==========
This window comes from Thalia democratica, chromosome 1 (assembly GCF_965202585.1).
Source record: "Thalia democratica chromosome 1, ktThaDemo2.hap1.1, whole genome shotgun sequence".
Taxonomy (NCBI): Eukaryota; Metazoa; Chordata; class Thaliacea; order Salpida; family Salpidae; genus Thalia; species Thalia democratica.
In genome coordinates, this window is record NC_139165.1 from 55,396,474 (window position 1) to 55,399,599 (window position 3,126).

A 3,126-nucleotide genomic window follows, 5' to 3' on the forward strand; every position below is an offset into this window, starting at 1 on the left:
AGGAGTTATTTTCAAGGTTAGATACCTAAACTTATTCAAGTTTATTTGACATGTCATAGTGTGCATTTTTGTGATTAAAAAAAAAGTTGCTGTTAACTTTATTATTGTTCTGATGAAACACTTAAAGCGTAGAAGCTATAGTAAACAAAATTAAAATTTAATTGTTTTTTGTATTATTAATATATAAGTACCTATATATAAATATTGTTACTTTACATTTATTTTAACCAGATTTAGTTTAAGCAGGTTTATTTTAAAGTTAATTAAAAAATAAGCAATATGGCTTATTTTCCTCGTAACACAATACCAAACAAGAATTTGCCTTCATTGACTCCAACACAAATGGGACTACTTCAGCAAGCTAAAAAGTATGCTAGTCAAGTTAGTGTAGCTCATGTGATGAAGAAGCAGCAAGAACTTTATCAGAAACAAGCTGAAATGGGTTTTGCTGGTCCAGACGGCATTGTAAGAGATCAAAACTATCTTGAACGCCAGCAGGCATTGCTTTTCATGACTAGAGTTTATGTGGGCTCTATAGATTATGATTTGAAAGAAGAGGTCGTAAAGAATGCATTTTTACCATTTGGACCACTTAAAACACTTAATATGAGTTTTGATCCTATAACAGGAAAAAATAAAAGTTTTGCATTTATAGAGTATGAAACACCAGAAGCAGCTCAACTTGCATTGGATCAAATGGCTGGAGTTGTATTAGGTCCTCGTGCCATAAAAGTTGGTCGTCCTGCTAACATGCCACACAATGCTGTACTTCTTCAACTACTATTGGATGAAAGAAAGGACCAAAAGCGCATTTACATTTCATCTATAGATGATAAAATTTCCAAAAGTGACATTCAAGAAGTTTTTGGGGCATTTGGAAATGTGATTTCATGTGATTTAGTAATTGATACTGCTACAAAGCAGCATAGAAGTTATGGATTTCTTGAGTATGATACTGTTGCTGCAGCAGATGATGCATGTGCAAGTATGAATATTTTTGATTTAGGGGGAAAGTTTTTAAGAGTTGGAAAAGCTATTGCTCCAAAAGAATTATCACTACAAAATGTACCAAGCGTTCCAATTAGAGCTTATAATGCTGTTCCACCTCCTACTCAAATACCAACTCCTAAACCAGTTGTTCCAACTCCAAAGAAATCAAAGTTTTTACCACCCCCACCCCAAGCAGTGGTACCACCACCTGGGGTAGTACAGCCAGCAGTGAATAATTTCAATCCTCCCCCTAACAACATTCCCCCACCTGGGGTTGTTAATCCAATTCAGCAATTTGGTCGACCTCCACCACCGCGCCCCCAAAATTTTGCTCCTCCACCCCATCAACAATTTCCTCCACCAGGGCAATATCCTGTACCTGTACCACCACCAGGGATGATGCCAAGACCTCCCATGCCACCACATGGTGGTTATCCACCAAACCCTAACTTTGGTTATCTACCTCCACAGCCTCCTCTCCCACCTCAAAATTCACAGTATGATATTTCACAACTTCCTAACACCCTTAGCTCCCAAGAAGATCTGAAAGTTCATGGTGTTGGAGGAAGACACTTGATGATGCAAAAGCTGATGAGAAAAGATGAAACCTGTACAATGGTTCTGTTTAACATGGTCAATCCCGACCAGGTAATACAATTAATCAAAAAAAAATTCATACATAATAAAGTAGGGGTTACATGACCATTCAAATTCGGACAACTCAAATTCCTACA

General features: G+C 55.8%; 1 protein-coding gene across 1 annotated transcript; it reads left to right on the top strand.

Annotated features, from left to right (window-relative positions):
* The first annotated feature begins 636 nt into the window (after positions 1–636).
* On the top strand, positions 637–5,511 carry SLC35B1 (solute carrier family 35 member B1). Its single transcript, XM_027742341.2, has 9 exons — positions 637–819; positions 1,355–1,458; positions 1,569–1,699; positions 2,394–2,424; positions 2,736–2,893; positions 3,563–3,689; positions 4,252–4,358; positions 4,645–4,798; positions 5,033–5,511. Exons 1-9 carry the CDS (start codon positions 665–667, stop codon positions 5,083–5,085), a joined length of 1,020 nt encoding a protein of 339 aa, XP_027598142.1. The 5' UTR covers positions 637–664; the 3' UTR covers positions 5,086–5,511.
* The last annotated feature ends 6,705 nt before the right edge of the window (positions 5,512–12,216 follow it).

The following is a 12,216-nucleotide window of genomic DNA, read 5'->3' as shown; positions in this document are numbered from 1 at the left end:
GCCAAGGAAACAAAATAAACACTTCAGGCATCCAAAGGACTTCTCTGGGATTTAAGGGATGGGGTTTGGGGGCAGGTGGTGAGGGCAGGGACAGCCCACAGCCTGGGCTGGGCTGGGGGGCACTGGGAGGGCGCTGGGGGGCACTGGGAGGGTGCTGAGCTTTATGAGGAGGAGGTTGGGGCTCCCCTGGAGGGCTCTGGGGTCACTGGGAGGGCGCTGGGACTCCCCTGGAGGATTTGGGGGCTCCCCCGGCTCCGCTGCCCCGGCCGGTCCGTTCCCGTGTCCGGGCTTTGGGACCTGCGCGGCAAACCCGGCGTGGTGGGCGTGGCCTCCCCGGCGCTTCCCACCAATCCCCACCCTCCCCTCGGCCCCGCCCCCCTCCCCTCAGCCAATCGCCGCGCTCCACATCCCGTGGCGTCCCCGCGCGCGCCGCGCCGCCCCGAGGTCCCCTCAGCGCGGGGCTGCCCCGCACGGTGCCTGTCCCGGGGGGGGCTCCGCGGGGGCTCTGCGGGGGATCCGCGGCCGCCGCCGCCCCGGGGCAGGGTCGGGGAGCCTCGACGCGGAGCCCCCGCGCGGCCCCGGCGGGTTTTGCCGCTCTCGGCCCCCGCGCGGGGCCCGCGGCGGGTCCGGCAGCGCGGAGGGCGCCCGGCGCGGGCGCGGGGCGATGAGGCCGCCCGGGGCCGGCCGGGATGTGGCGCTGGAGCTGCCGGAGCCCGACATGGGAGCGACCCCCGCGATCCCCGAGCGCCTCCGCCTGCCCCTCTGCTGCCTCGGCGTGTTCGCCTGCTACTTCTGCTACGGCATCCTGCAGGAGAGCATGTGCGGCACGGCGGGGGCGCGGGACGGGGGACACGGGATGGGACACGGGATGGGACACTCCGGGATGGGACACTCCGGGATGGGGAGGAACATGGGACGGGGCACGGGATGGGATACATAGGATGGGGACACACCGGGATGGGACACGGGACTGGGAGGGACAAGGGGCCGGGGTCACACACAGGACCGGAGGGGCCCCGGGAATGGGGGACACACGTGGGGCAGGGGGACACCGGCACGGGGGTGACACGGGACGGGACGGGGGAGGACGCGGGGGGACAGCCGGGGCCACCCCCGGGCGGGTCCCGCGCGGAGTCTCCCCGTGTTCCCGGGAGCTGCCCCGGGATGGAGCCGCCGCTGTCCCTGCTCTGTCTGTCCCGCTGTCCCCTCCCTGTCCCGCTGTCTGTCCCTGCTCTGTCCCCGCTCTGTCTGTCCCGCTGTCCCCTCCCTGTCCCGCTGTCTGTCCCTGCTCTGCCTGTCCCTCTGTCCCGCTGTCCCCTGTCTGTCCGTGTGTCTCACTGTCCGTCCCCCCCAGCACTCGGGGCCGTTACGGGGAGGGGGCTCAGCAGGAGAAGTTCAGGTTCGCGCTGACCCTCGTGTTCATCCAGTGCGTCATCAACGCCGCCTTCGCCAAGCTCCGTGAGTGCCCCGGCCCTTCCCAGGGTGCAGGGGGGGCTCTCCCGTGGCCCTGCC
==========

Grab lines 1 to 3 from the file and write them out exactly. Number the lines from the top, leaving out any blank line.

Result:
This window comes from Thalia democratica, chromosome 1 (assembly GCF_965202585.1).
Source record: "Thalia democratica chromosome 1, ktThaDemo2.hap1.1, whole genome shotgun sequence".
Taxonomy (NCBI): Eukaryota; Metazoa; Chordata; class Thaliacea; order Salpida; family Salpidae; genus Thalia; species Thalia democratica.